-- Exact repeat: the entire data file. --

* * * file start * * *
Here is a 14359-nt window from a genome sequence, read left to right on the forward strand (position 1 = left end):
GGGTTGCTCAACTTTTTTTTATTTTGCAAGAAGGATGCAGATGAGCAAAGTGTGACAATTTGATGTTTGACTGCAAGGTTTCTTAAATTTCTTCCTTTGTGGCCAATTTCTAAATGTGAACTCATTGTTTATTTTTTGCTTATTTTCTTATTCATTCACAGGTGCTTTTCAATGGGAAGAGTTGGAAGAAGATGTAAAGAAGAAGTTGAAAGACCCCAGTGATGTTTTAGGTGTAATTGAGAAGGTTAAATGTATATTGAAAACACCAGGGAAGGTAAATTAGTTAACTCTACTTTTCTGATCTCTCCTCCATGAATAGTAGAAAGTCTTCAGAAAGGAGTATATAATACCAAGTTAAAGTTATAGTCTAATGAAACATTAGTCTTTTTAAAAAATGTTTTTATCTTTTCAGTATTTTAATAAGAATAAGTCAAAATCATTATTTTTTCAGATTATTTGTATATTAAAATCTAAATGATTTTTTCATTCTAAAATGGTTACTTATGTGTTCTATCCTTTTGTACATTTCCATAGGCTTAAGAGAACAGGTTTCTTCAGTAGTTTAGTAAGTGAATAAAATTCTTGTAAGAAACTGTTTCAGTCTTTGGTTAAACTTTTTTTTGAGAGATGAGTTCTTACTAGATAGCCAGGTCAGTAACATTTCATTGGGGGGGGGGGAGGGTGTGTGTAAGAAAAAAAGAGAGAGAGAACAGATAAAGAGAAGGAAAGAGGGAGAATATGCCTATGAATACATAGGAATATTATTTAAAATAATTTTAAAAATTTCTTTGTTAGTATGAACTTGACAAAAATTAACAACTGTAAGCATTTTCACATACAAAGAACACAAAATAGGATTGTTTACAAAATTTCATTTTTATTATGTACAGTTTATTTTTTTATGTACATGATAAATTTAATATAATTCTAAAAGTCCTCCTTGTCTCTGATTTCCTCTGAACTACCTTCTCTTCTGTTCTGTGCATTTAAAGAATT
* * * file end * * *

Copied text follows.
Here is a 14359-nt window from a genome sequence, read left to right on the forward strand (position 1 = left end):
GGGTTGCTCAACTTTTTTTTATTTTGCAAGAAGGATGCAGATGAGCAAAGTGTGACAATTTGATGTTTGACTGCAAGGTTTCTTAAATTTCTTCCTTTGTGGCCAATTTCTAAATGTGAACTCATTGTTTATTTTTTGCTTATTTTCTTATTCATTCACAGGTGCTTTTCAATGGGAAGAGTTGGAAGAAGATGTAAAGAAGAAGTTGAAAGACCCCAGTGATGTTTTAGGTGTAATTGAGAAGGTTAAATGTATATTGAAAACACCAGGGAAGGTAAATTAGTTAACTCTACTTTTCTGATCTCTCCTCCATGAATAGTAGAAAGTCTTCAGAAAGGAGTATATAATACCAAGTTAAAGTTATAGTCTAATGAAACATTAGTCTTTTTAAAAAATGTTTTTATCTTTTCAGTATTTTAATAAGAATAAGTCAAAATCATTATTTTTTCAGATTATTTGTATATTAAAATCTAAATGATTTTTTCATTCTAAAATGGTTACTTATGTGTTCTATCCTTTTGTACATTTCCATAGGCTTAAGAGAACAGGTTTCTTCAGTAGTTTAGTAAGTGAATAAAATTCTTGTAAGAAACTGTTTCAGTCTTTGGTTAAACTTTTTTTTGAGAGATGAGTTCTTACTAGATAGCCAGGTCAGTAACATTTCATTGGGGGGGGGGGAGGGTGTGTGTAAGAAAAAAAGAGAGAGAGAACAGATAAAGAGAAGGAAAGAGGGAGAATATGCCTATGAATACATAGGAATATTATTTAAAATAATTTTAAAAATTTCTTTGTTAGTATGAACTTGACAAAAATTAACAACTGTAAGCATTTTCACATACAAAGAACACAAAATAGGATTGTTTACAAAATTTCATTTTTATTATGTACAGTTTATTTTTTTATGTACATGATAAATTTAATATAATTCTAAAAGTCCTCCTTGTCTCTGATTTCCTCTGAACTACCTTCTCTTCTGTTCTGTGCATTTAAAGAATT